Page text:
How To Tell If a Bird Is Stressed, Depressed, or Anxious

Laurie Hess, DVM, DABVP
By Laurie Hess, DVM, DABVP. Reviewed by Jessica Hockaday, DVM on Jan. 3, 2024
woman holding a cockatoo on her finger

While it’s often difficult for bird parents to tell whether their pet is sick (because birds commonly hide signs of illness), it’s even harder for most people to tell if their bird is stressed or unhappy. Birds can certainly feel these emotions—and hide them until these feelings become so extreme that they are manifested either physically or behaviorally.

Birds can express unhappiness and stress in several different ways. Here’s how to tell if you’ve got a stressed or depressed bird—and how you can help.

Signs of Stress in Birds

So, how can you tell that your bird is unhappy? Here are some common signs of stress in birds:

1. Biting

While many people misinterpret birds’ biting as an act of aggression, this behavior is often a sign of stress and fear. Birds will frequently bite and lunge to try to protect themselves when they are afraid; they may bite humans, other birds, or the bars of their cage.

Because biting also may be a sign of pain or discomfort, a bird that suddenly starts biting a lot should have a complete veterinary examination to ensure there’s no underlying medical problem for this new behavior.

2. Vocalizing

Normal parrots, depending on their species, make loud noise. However, a sudden increase in screaming, repetitive chirping, alarm calls can be linked to distress, and screeching may indicate that a bird is bored or unhappy.

But just as biting can be indicative of pain or discomfort, so can vocalizations. Any bird that suddenly starts screaming—or has any change in their vocalizations—should be checked out by a veterinarian to ensure there is no medical basis for this behavior.

3. Decreased Vocalization

While screaming can indicate underlying stress or unhappiness in birds, so can decreased vocalization. Birds that suddenly start to vocalize less may be stressed, depressed, bored, or ill.

It’s imperative that any bird who suddenly vocalizes less be examined as soon as possible to make sure that there is no medical cause for this change in behavior.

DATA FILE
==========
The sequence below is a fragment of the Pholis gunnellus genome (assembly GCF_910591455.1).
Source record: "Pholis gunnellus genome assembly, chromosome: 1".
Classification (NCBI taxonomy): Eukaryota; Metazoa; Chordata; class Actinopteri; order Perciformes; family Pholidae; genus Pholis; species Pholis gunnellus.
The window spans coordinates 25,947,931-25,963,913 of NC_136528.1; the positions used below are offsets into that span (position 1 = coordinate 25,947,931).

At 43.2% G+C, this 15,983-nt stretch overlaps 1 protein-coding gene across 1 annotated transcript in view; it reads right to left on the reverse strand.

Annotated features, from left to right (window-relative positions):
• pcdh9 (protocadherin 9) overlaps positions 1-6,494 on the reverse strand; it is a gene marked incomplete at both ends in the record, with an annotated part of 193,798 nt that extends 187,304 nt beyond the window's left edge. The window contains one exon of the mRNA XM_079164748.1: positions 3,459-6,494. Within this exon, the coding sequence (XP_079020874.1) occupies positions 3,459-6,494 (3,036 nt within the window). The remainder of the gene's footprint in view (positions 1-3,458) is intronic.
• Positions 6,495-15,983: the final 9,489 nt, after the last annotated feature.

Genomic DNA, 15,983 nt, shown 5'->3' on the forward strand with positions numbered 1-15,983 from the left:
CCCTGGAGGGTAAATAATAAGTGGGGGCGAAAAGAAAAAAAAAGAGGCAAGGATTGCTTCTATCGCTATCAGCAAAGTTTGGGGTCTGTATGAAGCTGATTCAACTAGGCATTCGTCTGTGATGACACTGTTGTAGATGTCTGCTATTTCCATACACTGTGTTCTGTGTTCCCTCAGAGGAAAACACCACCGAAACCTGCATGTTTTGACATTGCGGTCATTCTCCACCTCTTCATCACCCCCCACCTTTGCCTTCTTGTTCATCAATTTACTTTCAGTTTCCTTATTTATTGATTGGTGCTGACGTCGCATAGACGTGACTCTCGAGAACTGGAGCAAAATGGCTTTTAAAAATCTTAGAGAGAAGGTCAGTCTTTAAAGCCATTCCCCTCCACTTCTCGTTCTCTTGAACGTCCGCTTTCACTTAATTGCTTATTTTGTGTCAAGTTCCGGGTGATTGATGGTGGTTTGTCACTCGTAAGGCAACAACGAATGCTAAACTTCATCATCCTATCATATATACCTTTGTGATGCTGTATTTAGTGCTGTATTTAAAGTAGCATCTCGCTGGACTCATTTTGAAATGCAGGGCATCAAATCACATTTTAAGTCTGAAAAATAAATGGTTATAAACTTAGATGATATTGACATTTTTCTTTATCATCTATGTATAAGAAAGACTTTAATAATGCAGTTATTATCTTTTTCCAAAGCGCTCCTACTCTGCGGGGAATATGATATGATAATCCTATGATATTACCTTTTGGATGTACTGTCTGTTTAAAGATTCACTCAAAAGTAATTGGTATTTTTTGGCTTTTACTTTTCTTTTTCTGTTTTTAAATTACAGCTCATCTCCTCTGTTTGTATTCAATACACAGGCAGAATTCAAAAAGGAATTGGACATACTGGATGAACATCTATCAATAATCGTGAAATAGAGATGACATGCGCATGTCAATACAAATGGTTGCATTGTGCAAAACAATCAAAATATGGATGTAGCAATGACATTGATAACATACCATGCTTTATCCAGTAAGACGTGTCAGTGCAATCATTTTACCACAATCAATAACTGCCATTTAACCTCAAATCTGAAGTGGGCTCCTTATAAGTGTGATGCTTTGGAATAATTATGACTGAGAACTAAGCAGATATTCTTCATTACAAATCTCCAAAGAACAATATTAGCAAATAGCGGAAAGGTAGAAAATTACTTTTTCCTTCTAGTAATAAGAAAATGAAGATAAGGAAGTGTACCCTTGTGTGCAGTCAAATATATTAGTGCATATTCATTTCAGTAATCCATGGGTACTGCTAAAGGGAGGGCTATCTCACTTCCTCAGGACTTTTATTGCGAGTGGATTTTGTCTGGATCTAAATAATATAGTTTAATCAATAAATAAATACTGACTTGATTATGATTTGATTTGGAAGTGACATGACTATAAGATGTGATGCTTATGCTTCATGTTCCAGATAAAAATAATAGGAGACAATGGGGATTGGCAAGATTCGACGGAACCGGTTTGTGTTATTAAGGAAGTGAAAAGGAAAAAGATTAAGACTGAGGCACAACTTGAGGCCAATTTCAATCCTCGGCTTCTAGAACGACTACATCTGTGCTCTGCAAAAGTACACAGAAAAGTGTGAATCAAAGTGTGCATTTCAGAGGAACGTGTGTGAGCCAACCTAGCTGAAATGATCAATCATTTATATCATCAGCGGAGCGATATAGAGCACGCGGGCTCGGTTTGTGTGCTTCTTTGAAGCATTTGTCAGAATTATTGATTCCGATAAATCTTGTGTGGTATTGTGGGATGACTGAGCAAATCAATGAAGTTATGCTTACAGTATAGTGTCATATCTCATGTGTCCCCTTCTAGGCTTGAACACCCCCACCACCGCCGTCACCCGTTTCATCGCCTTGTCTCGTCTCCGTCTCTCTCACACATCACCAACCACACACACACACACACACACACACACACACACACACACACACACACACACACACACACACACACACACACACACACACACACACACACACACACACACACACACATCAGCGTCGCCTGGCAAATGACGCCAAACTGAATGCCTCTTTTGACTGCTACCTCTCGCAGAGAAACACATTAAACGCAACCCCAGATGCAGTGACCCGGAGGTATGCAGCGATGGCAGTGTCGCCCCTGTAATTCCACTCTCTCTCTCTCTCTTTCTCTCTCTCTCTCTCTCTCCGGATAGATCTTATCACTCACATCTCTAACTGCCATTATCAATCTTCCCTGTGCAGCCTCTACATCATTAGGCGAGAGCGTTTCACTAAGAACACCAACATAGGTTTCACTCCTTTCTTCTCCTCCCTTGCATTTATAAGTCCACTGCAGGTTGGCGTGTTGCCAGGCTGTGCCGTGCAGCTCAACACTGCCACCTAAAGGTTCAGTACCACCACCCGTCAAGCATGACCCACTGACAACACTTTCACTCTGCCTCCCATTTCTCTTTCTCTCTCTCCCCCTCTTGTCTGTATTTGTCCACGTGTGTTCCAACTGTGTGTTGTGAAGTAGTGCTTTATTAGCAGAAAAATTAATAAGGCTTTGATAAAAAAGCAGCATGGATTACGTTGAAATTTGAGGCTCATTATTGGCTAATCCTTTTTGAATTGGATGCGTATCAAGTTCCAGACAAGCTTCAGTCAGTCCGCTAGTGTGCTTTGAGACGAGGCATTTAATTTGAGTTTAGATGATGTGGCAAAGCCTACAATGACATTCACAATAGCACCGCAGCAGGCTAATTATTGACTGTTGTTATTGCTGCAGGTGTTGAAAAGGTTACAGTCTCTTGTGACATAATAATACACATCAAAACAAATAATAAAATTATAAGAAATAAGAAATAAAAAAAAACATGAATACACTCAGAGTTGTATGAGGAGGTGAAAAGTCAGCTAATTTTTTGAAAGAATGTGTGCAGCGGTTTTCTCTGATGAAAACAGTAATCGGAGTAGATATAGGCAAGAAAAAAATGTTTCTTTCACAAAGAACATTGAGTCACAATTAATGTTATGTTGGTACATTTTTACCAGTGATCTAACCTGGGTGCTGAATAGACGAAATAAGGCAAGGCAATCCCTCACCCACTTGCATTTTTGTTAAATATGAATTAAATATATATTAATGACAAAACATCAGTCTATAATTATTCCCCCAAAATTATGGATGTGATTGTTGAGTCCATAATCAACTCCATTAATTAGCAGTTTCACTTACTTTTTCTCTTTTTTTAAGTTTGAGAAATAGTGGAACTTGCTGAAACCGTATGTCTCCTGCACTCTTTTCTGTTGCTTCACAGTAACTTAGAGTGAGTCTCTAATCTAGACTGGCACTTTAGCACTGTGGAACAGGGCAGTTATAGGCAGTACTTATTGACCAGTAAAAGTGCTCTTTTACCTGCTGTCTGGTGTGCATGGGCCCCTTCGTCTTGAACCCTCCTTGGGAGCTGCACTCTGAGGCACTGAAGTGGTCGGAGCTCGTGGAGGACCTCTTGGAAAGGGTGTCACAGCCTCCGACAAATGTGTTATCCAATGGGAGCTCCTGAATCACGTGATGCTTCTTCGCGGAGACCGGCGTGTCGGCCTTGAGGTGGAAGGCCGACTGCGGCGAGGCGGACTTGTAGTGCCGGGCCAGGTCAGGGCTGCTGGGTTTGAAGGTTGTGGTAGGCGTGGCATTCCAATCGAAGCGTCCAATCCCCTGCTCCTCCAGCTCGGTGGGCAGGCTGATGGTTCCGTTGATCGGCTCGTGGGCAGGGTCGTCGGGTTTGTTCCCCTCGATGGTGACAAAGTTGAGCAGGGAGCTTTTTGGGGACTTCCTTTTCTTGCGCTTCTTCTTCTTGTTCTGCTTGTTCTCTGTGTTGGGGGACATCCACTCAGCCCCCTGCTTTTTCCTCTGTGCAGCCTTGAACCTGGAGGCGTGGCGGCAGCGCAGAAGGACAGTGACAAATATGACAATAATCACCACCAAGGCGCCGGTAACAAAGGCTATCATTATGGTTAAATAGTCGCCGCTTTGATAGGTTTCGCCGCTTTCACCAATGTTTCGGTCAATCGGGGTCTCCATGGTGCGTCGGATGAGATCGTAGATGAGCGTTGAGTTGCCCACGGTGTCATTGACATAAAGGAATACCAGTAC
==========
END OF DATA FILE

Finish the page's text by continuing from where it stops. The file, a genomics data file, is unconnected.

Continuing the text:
4. Feather Picking

Feather picking is a very common outward manifestation of stress and boredom, particularly in larger species such as Eclectus parrots, cockatoos, and African gray parrots. But this is also seen in smaller birds, including Quakers parrots and lovebirds.

Some birds will start picking as a result of an initiating cause, such as a loud noise or construction in the house, changes in their routine, boredom, or metabolic stressors (nutritional or medical). They may continue to pick even when that initiating stimulus is removed or the condition is resolved.

Feather-picking birds should have a thorough medical examination, including blood work, to help rule out other causes of illness.

5. Self-Mutilation

Some stressed birds will go beyond feather-picking to chew on their skin or even dig deeper into muscle and bone, causing severe trauma. These birds must not only be examined by a veterinarian immediately, but they must also be started on anti-psychotic medication and/or fitted with a recovery cone to prevent them from doing further damage while the veterinarian figures out what’s going on.

6. Stereotypical Behaviors

Some species, especially cockatoos, manifest stress as stereotypical behaviors such as pacing, toe tapping, and head swinging (or any abnormal repetitive behaviors). Often, birds perform these behaviors to stimulate themselves because they are bored.

While these behaviors may be harmless in some cases, they can be a sign that the bird is unhappy, and pet parents should pay attention to these actions before they progress to more destructive activities such as feather-picking or self-mutilation.

7. Decreased Appetite

Birds that are severely stressed or depressed may eat less and lose weight. because a decreased appetite can also be a sign of medical disease, birds whose appetites change should be thoroughly examined by a veterinarian to make sure they aren’t hiding an underlying illness.

What Causes a Stressed or Depressed Bird?

Regardless of how they manifest unhappiness, birds, like people, may become stressed for a variety of reasons.

1. Lack of Attention

Many parrots, especially extremely social and intelligent species such as cockatoos and African grays, need a great deal of attention. When they don’t receive regimented attention and stimulation, they become bored and stressed and may scream, feather pick, or self-mutilate.